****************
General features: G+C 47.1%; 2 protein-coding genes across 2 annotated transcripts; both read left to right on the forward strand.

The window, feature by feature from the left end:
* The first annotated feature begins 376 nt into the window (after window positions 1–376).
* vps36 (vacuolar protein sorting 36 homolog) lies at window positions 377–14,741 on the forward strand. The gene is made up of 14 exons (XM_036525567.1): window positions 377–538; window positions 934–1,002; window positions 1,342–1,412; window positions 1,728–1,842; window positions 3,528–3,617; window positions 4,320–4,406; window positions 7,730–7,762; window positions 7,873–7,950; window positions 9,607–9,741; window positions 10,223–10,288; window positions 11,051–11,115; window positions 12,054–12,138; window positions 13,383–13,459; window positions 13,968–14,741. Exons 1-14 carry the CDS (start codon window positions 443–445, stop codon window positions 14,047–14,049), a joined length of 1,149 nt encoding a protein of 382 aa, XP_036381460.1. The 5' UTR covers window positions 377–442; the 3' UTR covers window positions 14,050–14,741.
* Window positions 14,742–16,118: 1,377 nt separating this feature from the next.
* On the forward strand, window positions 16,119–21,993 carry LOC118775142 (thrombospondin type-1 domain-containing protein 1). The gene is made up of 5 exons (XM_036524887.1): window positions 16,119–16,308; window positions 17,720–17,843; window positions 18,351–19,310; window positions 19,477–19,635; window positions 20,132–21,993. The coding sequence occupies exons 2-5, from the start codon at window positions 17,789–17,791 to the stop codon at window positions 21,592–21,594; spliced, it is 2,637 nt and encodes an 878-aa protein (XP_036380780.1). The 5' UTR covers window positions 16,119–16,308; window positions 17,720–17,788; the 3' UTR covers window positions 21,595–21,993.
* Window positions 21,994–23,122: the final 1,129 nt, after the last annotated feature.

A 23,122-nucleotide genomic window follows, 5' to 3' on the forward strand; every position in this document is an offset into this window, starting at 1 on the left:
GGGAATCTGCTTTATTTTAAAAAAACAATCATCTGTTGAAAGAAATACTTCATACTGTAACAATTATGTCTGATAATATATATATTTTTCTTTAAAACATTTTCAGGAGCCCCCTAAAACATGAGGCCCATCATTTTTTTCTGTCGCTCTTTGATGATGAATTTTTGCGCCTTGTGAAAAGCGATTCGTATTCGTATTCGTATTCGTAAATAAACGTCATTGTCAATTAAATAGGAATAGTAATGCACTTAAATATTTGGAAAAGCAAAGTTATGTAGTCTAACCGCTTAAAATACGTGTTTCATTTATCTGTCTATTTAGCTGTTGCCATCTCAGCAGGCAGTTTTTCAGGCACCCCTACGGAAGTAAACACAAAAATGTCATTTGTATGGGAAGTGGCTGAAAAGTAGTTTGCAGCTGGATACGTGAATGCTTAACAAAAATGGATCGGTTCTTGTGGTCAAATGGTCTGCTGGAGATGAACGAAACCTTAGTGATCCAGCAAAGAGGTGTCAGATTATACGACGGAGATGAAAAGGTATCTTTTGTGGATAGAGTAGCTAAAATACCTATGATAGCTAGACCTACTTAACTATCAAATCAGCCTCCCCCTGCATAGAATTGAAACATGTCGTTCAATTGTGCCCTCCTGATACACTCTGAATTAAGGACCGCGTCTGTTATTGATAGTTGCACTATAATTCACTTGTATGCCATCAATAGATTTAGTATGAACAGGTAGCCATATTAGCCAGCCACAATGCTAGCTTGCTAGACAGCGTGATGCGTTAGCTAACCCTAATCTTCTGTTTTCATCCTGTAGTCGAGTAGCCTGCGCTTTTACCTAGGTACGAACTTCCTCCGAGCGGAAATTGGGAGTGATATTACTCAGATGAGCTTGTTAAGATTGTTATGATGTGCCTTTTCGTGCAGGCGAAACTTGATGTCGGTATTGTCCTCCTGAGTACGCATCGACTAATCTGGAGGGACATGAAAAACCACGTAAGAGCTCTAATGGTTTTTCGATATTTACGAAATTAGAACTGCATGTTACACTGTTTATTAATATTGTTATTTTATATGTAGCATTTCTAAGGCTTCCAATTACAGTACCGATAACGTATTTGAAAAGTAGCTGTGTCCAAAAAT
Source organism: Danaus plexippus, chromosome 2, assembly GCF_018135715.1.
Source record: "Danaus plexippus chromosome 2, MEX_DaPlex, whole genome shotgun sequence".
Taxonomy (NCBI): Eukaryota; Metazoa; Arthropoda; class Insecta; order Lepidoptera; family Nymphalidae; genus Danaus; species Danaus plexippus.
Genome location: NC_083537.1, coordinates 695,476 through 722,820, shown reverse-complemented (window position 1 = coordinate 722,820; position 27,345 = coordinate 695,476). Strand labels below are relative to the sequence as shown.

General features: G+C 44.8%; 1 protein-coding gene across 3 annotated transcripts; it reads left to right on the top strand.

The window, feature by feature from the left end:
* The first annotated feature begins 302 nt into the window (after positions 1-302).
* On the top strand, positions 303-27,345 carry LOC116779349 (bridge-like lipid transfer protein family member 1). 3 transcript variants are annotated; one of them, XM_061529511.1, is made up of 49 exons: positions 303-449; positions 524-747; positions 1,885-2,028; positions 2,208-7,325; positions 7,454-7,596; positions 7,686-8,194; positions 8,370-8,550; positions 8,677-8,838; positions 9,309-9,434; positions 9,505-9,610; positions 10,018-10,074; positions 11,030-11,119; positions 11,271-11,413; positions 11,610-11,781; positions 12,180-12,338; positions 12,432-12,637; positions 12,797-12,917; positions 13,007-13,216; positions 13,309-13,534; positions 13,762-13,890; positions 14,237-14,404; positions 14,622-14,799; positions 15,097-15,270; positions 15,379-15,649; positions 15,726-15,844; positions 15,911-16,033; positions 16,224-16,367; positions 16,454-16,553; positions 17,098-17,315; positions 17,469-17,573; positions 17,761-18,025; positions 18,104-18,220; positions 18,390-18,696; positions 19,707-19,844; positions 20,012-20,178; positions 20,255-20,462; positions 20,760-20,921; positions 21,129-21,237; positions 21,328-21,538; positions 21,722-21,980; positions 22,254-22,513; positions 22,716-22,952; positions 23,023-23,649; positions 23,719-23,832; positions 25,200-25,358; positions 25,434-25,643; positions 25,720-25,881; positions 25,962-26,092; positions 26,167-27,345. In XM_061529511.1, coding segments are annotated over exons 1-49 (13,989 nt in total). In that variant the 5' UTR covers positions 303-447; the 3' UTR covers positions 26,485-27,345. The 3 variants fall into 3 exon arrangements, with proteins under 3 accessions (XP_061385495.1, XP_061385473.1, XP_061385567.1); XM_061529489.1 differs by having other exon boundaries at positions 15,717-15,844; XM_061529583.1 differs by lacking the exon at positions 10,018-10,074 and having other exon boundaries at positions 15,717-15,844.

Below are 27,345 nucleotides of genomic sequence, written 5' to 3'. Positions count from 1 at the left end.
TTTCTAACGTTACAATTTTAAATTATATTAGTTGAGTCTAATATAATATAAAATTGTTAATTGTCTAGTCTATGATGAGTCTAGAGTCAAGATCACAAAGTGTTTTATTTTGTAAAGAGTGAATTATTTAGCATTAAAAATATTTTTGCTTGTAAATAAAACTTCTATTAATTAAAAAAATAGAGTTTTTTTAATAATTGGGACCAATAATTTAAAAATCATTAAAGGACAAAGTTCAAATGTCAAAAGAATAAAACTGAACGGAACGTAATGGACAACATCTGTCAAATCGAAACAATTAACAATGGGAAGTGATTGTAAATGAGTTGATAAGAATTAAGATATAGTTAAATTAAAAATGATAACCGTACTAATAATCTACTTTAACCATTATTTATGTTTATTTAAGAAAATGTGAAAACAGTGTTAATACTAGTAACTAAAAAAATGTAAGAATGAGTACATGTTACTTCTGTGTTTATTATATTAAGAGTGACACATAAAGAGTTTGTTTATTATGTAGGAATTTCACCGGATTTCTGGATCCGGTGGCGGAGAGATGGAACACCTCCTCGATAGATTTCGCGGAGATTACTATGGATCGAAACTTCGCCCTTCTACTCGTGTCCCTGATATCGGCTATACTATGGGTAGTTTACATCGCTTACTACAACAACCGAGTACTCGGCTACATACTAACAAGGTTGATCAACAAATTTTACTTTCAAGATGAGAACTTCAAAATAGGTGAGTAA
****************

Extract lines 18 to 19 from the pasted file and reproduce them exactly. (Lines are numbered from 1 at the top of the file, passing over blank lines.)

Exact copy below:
Below are 27,345 nucleotides of genomic sequence, written 5' to 3'. Positions count from 1 at the left end.
TTTCTAACGTTACAATTTTAAATTATATTAGTTGAGTCTAATATAATATAAAATTGTTAATTGTCTAGTCTATGATGAGTCTAGAGTCAAGATCACAAAGTGTTTTATTTTGTAAAGAGTGAATTATTTAGCATTAAAAATATTTTTGCTTGTAAATAAAACTTCTATTAATTAAAAAAATAGAGTTTTTTTAATAATTGGGACCAATAATTTAAAAATCATTAAAGGACAAAGTTCAAATGTCAAAAGAATAAAACTGAACGGAACGTAATGGACAACATCTGTCAAATCGAAACAATTAACAATGGGAAGTGATTGTAAATGAGTTGATAAGAATTAAGATATAGTTAAATTAAAAATGATAACCGTACTAATAATCTACTTTAACCATTATTTATGTTTATTTAAGAAAATGTGAAAACAGTGTTAATACTAGTAACTAAAAAAATGTAAGAATGAGTACATGTTACTTCTGTGTTTATTATATTAAGAGTGACACATAAAGAGTTTGTTTATTATGTAGGAATTTCACCGGATTTCTGGATCCGGTGGCGGAGAGATGGAACACCTCCTCGATAGATTTCGCGGAGATTACTATGGATCGAAACTTCGCCCTTCTACTCGTGTCCCTGATATCGGCTATACTATGGGTAGTTTACATCGCTTACTACAACAACCGAGTACTCGGCTACATACTAACAAGGTTGATCAACAAATTTTACTTTCAAGATGAGAACTTCAAAATAGGTGAGTAA